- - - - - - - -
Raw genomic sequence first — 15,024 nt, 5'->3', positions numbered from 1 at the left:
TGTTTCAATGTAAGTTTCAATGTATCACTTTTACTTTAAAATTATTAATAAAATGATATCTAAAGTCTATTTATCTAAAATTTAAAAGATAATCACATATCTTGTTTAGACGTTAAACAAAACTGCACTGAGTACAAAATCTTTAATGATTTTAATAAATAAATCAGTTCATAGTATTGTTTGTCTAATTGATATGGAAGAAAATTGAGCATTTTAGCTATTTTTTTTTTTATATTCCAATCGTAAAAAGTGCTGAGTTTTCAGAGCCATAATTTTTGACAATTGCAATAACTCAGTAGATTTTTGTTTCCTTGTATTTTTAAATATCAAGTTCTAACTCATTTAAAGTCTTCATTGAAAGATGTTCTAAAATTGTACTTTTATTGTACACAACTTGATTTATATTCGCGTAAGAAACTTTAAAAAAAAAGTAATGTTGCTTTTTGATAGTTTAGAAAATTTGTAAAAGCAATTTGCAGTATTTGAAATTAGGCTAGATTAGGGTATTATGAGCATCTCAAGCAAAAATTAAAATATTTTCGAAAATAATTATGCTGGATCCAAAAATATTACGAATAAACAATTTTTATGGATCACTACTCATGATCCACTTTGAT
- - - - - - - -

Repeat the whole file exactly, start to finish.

Raw genomic sequence first — 15,024 nt, 5'->3', positions numbered from 1 at the left:
TGTTTCAATGTAAGTTTCAATGTATCACTTTTACTTTAAAATTATTAATAAAATGATATCTAAAGTCTATTTATCTAAAATTTAAAAGATAATCACATATCTTGTTTAGACGTTAAACAAAACTGCACTGAGTACAAAATCTTTAATGATTTTAATAAATAAATCAGTTCATAGTATTGTTTGTCTAATTGATATGGAAGAAAATTGAGCATTTTAGCTATTTTTTTTTTTATATTCCAATCGTAAAAAGTGCTGAGTTTTCAGAGCCATAATTTTTGACAATTGCAATAACTCAGTAGATTTTTGTTTCCTTGTATTTTTAAATATCAAGTTCTAACTCATTTAAAGTCTTCATTGAAAGATGTTCTAAAATTGTACTTTTATTGTACACAACTTGATTTATATTCGCGTAAGAAACTTTAAAAAAAAAGTAATGTTGCTTTTTGATAGTTTAGAAAATTTGTAAAAGCAATTTGCAGTATTTGAAATTAGGCTAGATTAGGGTATTATGAGCATCTCAAGCAAAAATTAAAATATTTTCGAAAATAATTATGCTGGATCCAAAAATATTACGAATAAACAATTTTTATGGATCACTACTCATGATCCACTTTGAT